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White Collar

The term “white collar crime” was coined in 1939 as a way to categorize crimes of deceit, concealment, or violation of trust. Individuals in the business sector tend to commit these financially-motivated crimes in an effort to gain or retain money, property, or services. However, it’s also possible to unintentionally commit a white collar crime, if you’re unaware of the law or pressured by an unethical employer. 

White collar crimes occur when someone gains access to large amounts of money that doesn’t belong to them, and they proceed to misuse the funds. White collar crime can include tax evasion, insurance fraud, bribery, insider trading, embezzlement, and money laundering. This type of crime is incredibly costly to victims, potentially resulting in up to billions in losses. For this reason, the punishment for these types of crimes can also be quite severe.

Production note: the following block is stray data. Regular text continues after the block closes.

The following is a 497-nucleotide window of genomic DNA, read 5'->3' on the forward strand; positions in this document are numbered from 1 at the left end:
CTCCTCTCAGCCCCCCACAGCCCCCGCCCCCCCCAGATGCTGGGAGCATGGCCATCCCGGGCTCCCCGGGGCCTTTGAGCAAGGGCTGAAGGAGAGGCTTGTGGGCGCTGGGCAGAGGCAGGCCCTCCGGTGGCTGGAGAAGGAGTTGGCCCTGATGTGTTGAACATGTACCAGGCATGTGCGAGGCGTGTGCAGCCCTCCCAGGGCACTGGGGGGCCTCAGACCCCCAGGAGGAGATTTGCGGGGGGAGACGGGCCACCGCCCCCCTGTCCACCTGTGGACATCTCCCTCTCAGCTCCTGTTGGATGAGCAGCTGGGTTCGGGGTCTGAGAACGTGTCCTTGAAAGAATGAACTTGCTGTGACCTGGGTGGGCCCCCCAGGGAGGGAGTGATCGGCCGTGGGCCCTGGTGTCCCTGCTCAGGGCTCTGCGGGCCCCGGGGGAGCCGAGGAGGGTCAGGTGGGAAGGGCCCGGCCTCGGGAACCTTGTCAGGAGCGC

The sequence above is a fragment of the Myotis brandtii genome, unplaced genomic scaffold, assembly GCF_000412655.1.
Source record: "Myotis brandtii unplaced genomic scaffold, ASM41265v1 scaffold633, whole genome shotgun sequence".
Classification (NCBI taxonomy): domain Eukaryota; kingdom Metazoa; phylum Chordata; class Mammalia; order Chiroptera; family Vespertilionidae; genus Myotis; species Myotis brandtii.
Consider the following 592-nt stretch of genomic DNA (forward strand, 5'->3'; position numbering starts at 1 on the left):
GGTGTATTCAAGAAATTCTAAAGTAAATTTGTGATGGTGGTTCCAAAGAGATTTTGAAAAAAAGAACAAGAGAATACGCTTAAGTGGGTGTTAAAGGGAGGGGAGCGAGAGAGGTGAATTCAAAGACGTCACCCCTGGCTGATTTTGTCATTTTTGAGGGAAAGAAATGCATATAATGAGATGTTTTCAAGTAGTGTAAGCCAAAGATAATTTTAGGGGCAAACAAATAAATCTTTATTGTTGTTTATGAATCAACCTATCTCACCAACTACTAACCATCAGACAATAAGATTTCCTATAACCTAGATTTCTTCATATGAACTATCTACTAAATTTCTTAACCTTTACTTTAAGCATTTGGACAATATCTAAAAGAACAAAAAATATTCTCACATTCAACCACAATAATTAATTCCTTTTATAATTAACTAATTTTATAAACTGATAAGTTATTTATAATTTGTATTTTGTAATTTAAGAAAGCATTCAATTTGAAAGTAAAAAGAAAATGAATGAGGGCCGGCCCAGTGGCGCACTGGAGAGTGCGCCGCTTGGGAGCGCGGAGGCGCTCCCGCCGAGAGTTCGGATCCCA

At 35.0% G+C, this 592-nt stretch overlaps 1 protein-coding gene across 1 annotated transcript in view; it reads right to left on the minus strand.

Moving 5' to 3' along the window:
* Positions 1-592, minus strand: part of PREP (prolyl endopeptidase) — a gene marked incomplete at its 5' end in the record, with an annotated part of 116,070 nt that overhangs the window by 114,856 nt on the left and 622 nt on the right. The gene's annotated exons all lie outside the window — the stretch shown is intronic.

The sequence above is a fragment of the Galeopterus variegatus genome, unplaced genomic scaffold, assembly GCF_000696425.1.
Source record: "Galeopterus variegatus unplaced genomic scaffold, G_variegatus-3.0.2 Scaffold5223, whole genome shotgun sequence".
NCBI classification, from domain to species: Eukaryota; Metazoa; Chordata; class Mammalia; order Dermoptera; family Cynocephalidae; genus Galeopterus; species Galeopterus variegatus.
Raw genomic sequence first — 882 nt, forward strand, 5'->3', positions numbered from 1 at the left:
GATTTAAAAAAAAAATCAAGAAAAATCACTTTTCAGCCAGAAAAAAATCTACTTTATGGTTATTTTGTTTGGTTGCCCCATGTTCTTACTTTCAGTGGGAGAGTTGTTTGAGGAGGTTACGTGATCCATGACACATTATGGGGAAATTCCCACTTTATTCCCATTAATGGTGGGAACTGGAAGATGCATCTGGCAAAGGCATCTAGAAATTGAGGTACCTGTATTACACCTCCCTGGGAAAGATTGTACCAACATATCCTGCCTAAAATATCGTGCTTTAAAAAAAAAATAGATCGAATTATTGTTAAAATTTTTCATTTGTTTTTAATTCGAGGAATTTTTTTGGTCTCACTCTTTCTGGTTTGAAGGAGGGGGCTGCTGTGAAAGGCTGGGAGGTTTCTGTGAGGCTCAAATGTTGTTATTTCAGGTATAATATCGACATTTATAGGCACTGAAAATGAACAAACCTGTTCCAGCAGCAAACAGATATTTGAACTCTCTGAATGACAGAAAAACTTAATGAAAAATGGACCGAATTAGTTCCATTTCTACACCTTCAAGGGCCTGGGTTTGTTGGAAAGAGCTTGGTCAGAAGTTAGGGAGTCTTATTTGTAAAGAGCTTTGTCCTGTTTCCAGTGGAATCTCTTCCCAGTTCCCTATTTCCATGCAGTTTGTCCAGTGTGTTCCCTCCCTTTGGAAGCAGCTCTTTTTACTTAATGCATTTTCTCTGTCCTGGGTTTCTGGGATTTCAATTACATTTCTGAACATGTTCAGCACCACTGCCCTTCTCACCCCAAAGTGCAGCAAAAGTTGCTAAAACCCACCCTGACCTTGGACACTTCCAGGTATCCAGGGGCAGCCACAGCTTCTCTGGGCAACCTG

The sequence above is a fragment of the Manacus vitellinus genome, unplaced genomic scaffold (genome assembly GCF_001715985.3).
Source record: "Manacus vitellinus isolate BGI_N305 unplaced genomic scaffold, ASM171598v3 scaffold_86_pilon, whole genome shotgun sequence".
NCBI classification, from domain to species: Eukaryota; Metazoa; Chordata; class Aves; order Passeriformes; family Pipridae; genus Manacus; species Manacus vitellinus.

White Collar Case Area Specialization

John Teakell specializes in several areas under the purview of white collar crime including:

Federal Fraud

Under Federal law, fraud occurs when an individual uses deception or misrepresentation to intentionally turn a profit. Federal fraud is typically financially motivated.

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Identity Theft

This is a serious crime in which someone uses another person’s personal identifiers like a birth certificate or credit card number without permission to commit fraud or any other crime.

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Money Laundering

This is the process of hiding money obtained illegally. Money launderers “clean” money using several bank transfers and transactions to conceal its origins.

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Alleged counterfeiters are typically accused of imitating authentic cash currency, and then using it to purchase goods or services using deception and illegal transactions.

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Organized Criminal Activity

This criminal activity is typically committed by a larger crime syndicate that engages in crime for profit. Generally, alleged organized criminals are accused of crimes like drug trafficking, money laundering, extortion, and more.

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PPP Loan Criminal Prosecutions

Under the CARES Act, the Paycheck Protection Program (PPP) through the Small Business Administration (SBA), guaranteed loans to persons and businesses whose income declined due to the COVID-19 pandemic.